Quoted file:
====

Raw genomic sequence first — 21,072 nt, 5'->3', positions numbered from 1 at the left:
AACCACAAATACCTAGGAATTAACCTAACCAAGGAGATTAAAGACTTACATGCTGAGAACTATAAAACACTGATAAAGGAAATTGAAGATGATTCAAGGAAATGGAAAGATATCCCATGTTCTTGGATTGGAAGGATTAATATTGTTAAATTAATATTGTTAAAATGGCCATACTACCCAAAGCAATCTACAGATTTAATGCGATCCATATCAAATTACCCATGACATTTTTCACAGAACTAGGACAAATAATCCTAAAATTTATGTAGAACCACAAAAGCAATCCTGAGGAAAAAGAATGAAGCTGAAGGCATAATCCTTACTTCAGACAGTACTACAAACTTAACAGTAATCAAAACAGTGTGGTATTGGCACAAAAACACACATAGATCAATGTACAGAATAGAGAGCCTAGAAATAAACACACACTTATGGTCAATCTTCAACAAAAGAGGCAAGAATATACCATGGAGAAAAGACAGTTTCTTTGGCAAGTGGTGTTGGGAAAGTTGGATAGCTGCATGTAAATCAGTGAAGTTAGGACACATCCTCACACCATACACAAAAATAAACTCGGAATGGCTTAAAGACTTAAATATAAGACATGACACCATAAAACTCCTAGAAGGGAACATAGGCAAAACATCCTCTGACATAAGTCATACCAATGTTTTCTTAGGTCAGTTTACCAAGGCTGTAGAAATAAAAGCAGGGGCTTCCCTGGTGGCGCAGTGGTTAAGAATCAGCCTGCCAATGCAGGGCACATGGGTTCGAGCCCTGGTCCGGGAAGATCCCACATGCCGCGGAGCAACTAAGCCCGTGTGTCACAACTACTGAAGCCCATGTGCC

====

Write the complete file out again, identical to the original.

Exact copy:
Raw genomic sequence first — 21,072 nt, 5'->3', positions numbered from 1 at the left:
AACCACAAATACCTAGGAATTAACCTAACCAAGGAGATTAAAGACTTACATGCTGAGAACTATAAAACACTGATAAAGGAAATTGAAGATGATTCAAGGAAATGGAAAGATATCCCATGTTCTTGGATTGGAAGGATTAATATTGTTAAATTAATATTGTTAAAATGGCCATACTACCCAAAGCAATCTACAGATTTAATGCGATCCATATCAAATTACCCATGACATTTTTCACAGAACTAGGACAAATAATCCTAAAATTTATGTAGAACCACAAAAGCAATCCTGAGGAAAAAGAATGAAGCTGAAGGCATAATCCTTACTTCAGACAGTACTACAAACTTAACAGTAATCAAAACAGTGTGGTATTGGCACAAAAACACACATAGATCAATGTACAGAATAGAGAGCCTAGAAATAAACACACACTTATGGTCAATCTTCAACAAAAGAGGCAAGAATATACCATGGAGAAAAGACAGTTTCTTTGGCAAGTGGTGTTGGGAAAGTTGGATAGCTGCATGTAAATCAGTGAAGTTAGGACACATCCTCACACCATACACAAAAATAAACTCGGAATGGCTTAAAGACTTAAATATAAGACATGACACCATAAAACTCCTAGAAGGGAACATAGGCAAAACATCCTCTGACATAAGTCATACCAATGTTTTCTTAGGTCAGTTTACCAAGGCTGTAGAAATAAAAGCAGGGGCTTCCCTGGTGGCGCAGTGGTTAAGAATCAGCCTGCCAATGCAGGGCACATGGGTTCGAGCCCTGGTCCGGGAAGATCCCACATGCCGCGGAGCAACTAAGCCCGTGTGTCACAACTACTGAAGCCCATGTGCC